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Where the River Flows, and Where It Doesn't


Rivers are a basic feature of nearly all maps. Road maps usually show them as light blue so they will not conflict with the roads that run alongside them, and to avoid a second set of strong line elements that would confuse the eye.  Raven lowers roads in the design hierarchy and clearly shows the interesting and often beautiful pattern of rivers (above). 

But, emphasizing rivers reveals some confusing paradoxes. Important rivers demand heavier/darker lines than unimportant ones, of course,  but what determines importance? The volume of water? In that case, the Colorado River should be shown by a line getting steadily wider as far south as Lake Powell, but then steadily narrower until it vanishes before reaching the Gulf of Mexico. Logical, but it would look nonsensical (below).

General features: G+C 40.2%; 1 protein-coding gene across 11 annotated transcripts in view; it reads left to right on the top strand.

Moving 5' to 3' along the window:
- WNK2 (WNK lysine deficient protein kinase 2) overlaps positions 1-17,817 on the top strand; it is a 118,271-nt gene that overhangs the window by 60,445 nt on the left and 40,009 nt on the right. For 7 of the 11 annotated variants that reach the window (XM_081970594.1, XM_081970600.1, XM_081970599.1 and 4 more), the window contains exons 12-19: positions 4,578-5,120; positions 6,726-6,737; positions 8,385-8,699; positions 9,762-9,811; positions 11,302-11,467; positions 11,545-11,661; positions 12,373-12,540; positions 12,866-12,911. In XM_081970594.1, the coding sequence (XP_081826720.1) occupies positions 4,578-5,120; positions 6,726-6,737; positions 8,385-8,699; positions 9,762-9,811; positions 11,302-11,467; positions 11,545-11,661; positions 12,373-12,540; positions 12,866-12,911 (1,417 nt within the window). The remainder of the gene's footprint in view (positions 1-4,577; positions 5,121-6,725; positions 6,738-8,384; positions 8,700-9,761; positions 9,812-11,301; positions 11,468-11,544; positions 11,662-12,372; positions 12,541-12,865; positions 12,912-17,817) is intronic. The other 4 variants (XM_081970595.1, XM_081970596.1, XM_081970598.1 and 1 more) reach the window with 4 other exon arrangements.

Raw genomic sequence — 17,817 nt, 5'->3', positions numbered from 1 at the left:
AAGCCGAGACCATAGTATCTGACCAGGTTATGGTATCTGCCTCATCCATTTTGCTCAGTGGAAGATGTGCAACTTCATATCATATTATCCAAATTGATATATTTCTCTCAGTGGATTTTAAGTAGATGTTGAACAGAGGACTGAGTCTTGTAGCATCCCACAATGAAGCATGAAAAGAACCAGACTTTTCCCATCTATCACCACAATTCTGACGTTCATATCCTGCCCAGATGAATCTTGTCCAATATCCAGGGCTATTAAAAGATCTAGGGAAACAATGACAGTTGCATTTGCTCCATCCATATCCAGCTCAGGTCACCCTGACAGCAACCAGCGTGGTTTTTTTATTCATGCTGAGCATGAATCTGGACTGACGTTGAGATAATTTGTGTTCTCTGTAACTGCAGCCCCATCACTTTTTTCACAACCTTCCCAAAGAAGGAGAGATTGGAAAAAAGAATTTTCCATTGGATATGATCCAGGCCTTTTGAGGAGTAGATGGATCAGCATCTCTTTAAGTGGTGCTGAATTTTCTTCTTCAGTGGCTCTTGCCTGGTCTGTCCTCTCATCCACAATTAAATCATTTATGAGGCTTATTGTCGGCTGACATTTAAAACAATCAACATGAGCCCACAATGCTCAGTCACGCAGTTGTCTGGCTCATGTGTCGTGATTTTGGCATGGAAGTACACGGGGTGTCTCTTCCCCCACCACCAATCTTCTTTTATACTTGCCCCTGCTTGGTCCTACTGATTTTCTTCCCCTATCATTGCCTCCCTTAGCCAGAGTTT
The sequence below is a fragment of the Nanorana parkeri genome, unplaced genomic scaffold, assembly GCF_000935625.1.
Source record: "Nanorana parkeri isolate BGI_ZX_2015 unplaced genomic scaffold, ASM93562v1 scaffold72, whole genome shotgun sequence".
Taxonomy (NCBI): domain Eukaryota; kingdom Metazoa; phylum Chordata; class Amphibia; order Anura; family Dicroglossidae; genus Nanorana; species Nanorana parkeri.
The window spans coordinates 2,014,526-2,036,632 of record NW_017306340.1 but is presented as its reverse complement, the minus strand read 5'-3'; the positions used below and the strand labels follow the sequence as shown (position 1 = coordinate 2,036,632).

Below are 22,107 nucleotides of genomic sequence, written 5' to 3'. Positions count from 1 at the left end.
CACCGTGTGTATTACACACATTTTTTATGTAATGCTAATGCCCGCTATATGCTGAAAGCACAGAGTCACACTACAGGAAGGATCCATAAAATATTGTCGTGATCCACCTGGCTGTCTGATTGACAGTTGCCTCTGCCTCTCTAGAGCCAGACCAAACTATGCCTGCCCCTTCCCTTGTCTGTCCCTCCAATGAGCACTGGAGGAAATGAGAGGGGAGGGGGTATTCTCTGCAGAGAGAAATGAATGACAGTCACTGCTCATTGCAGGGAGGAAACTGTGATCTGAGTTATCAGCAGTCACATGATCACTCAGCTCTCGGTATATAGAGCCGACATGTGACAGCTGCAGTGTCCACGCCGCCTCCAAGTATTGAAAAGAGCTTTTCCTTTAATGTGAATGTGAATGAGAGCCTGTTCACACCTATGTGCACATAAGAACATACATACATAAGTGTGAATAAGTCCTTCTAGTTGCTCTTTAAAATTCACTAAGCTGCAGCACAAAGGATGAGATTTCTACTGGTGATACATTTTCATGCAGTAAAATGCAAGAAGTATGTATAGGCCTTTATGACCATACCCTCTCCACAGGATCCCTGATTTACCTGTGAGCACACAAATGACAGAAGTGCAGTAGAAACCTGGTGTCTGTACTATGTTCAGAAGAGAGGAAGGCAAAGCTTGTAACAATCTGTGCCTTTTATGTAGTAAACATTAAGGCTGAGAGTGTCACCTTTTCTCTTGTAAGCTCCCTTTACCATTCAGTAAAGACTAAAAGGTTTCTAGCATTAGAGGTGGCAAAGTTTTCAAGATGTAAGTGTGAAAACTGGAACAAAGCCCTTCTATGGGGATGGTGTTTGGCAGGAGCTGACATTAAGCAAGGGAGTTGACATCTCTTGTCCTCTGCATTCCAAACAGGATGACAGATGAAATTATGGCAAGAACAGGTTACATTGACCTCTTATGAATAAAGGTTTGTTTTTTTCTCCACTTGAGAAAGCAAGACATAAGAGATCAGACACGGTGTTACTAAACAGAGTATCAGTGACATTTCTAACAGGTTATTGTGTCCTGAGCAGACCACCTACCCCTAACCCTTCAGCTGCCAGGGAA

Or, importance could be measured by the length of the stream. In that case, the Missouri should be shown by a much wider line than the Mississippi at their confluence at St. Louis, but the Mississippi is by far the larger stream, so THAT would look nonsensical.

Finally, what do we do about name changes over the length of the stream? Many cultures give each major portion of a river its own name. The Spanish did that a lot, but it happened in the British colonies, too (the Yadkin in North Carolina becomes the Pee Dee in South Carolina, as below). 

In Wyoming, the Wind River becomes the Bighorn River after flowing between Owl Creek and Bridger Mountains. Nearly all streams are ultimately fed by smaller and smaller upstream tributaries, and it's mostly historical accident that determines how far upstream the name officially applies.

So ... if you are puzzled by a Raven map showing a dry wash as a river, or a named stream rising much further up its basin than some other source does, we probably did that for a reason. 

4/11/18




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